Risk All to Have All: Relationships
- April 8, 2015
- 2 Comments
As I say in my book, A Holy Relationship: The Memoir of One Couple’s Transformation, my deceased wife and I lived on the razor’s edge of Zen in our relationship at all times. That meant to us that we “risked all to have all” at all times in our relationship.
What does that mean?
It means that we gave all of ourselves to each other and to our relationship at all times. The risk was that the other one of us would withdraw themselves from the fullness of our relationship and, in that experience, the one still risking all would have no counterpart of completion in that risk. Thus, giving all would not be received by the other, the relationship would collapse but the emotional investment in the other, in the relationship, would still be there but instead of thriving in love it would be suffering in pain.
That is what it means to risk all to have all.
Why do that?
Because in the fullness of both partners giving all of themselves to each other and to the relationship, a true joining of spirit is created and, in that joining, the bliss of spirit is felt and lived as the power of love. And I have never experienced anything as delicious, as fulfilling, as joy-evoking, as peace-enveloping and as freedom-facilitating as that.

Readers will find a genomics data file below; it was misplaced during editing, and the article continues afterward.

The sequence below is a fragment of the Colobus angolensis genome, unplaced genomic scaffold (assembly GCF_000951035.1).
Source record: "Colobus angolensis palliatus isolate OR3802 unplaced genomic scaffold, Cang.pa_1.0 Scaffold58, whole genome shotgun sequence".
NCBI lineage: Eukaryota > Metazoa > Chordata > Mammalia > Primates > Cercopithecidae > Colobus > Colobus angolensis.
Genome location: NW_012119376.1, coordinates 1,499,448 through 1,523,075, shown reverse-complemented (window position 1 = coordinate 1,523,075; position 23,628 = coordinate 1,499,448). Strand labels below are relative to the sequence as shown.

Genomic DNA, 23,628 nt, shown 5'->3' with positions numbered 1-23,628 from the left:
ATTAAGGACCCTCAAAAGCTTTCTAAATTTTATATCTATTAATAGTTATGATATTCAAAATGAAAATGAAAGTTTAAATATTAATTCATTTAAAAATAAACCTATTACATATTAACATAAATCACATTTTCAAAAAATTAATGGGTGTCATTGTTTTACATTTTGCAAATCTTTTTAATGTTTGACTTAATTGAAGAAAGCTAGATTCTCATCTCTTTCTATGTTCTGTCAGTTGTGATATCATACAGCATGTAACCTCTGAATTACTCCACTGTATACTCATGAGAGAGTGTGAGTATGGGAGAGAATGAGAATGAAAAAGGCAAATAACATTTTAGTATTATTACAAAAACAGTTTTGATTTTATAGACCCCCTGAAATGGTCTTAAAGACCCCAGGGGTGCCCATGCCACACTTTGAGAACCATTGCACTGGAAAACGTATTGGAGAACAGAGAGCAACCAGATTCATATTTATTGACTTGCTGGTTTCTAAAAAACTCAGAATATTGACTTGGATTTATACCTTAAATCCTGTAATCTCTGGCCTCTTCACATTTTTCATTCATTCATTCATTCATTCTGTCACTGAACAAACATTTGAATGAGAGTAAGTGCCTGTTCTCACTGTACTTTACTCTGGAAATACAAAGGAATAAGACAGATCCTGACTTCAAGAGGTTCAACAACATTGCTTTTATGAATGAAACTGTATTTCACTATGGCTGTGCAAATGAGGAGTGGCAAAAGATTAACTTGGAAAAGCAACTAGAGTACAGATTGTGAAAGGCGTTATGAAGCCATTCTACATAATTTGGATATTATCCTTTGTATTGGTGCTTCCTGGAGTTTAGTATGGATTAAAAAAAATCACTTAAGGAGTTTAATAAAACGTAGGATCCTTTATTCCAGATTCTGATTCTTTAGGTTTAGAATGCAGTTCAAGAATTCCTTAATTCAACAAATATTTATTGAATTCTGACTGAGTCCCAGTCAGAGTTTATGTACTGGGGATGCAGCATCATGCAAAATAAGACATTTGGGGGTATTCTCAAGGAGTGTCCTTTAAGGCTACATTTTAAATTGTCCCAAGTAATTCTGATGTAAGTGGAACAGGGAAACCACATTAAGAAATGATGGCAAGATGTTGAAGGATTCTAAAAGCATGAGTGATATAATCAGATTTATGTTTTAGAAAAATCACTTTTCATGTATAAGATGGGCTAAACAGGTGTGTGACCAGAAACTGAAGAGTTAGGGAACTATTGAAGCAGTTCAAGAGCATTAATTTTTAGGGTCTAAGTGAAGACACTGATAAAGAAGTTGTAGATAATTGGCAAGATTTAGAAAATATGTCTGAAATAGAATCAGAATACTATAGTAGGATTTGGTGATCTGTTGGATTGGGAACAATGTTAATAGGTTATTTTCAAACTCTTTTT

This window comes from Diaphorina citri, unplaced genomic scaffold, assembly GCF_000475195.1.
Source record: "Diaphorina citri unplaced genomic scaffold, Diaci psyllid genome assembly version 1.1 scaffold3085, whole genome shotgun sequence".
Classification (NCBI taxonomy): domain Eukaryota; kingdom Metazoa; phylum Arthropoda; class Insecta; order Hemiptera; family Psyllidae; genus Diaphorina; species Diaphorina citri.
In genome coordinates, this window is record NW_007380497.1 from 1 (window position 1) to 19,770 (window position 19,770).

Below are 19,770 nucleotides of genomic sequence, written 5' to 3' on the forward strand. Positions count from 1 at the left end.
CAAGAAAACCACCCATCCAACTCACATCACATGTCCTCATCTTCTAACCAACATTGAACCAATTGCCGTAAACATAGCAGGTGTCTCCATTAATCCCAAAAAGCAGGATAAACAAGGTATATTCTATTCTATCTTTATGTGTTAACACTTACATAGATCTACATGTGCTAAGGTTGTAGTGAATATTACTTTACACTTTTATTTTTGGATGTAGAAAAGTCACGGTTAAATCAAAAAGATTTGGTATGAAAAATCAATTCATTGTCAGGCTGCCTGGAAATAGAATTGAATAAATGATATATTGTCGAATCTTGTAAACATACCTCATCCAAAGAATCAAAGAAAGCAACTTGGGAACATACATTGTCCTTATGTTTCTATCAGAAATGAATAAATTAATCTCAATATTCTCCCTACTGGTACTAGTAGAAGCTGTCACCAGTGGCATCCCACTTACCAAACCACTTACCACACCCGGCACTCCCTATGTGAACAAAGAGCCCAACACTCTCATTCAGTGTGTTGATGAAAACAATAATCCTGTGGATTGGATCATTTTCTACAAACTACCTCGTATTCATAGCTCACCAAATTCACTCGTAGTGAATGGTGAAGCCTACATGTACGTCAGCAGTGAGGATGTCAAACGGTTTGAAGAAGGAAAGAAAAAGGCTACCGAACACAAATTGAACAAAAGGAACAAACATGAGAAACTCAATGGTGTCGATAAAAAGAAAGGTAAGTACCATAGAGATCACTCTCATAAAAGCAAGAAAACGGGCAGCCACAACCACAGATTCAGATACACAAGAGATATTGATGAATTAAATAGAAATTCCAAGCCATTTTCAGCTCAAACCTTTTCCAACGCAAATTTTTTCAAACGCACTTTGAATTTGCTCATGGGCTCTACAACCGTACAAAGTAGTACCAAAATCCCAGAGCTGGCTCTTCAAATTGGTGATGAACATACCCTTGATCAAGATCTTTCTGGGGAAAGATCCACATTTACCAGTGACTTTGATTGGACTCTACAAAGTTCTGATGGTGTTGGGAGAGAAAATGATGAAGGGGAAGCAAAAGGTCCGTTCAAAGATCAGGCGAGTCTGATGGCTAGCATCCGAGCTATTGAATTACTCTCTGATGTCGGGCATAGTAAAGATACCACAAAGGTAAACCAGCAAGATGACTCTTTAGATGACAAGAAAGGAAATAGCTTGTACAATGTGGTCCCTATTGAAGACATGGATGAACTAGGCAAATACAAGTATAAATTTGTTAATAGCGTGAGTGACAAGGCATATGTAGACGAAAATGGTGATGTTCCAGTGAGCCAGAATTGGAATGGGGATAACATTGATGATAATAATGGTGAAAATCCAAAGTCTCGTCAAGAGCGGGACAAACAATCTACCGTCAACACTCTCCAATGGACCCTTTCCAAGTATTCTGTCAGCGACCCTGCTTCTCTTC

I’m not saying that you have to risk all to have all.
I’m not saying that I believe you will be bad or wrong by not doing that.
I will not judge you for not being willing to risk all to have all.
All I am saying, in my experience of always risking all to have all, in everything, with everyone, is that the depth of that experience is a milieu for the fullness of who and what you really are, the spirit of you, your inner being, to fully be present in your life and for you to fully experience yourself, your essence, your spirit, in the power and grandeur of love that you really are.
From this experience, what came bubbling to the surface of my consciousness was the idea that I always “want for you [for anyone; for everyone] what you want for yourself.”
And from that experience, I’ve come to realize that “all relationships are seen as total commitments, yet they do not conflict with one another in any way. Perfect faith in each one, for its ability to satisfy you completely, arises only from perfect faith in yourself” (A Course in Miracles, 1975, page 292; T-15.VI.1:3-4).
And I find that I can only have perfect faith in myself when:
. I am giving all to all.
. I am in the fullness of love that I am.
. I am extending that love to everyone and everything always.
. I accept you as you are.
. I know you as the love that you are.
Risk all to have all? I wouldn’t have it any other way.